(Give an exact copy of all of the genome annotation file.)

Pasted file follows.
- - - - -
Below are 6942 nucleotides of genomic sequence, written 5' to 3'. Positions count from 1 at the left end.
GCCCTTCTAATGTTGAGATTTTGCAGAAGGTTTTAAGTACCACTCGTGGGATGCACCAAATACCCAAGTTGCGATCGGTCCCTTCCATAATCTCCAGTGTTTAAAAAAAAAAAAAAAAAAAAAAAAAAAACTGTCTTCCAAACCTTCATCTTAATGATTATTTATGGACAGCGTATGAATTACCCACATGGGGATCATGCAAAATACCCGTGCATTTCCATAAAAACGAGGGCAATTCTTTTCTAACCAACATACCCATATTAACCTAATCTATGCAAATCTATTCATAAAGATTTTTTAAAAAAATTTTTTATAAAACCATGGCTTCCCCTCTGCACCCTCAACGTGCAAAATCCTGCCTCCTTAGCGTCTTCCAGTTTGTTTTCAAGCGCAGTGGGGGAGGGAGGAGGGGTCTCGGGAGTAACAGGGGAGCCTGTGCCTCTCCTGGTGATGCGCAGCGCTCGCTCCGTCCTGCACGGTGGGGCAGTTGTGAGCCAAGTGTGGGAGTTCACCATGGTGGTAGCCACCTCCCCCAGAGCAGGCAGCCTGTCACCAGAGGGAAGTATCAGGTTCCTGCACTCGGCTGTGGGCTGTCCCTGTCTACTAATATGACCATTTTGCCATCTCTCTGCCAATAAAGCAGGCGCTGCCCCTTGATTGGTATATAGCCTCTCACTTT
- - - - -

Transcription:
Below are 6942 nucleotides of genomic sequence, written 5' to 3'. Positions count from 1 at the left end.
GCCCTTCTAATGTTGAGATTTTGCAGAAGGTTTTAAGTACCACTCGTGGGATGCACCAAATACCCAAGTTGCGATCGGTCCCTTCCATAATCTCCAGTGTTTAAAAAAAAAAAAAAAAAAAAAAAAAAAACTGTCTTCCAAACCTTCATCTTAATGATTATTTATGGACAGCGTATGAATTACCCACATGGGGATCATGCAAAATACCCGTGCATTTCCATAAAAACGAGGGCAATTCTTTTCTAACCAACATACCCATATTAACCTAATCTATGCAAATCTATTCATAAAGATTTTTTAAAAAAATTTTTTATAAAACCATGGCTTCCCCTCTGCACCCTCAACGTGCAAAATCCTGCCTCCTTAGCGTCTTCCAGTTTGTTTTCAAGCGCAGTGGGGGAGGGAGGAGGGGTCTCGGGAGTAACAGGGGAGCCTGTGCCTCTCCTGGTGATGCGCAGCGCTCGCTCCGTCCTGCACGGTGGGGCAGTTGTGAGCCAAGTGTGGGAGTTCACCATGGTGGTAGCCACCTCCCCCAGAGCAGGCAGCCTGTCACCAGAGGGAAGTATCAGGTTCCTGCACTCGGCTGTGGGCTGTCCCTGTCTACTAATATGACCATTTTGCCATCTCTCTGCCAATAAAGCAGGCGCTGCCCCTTGATTGGTATATAGCCTCTCACTTT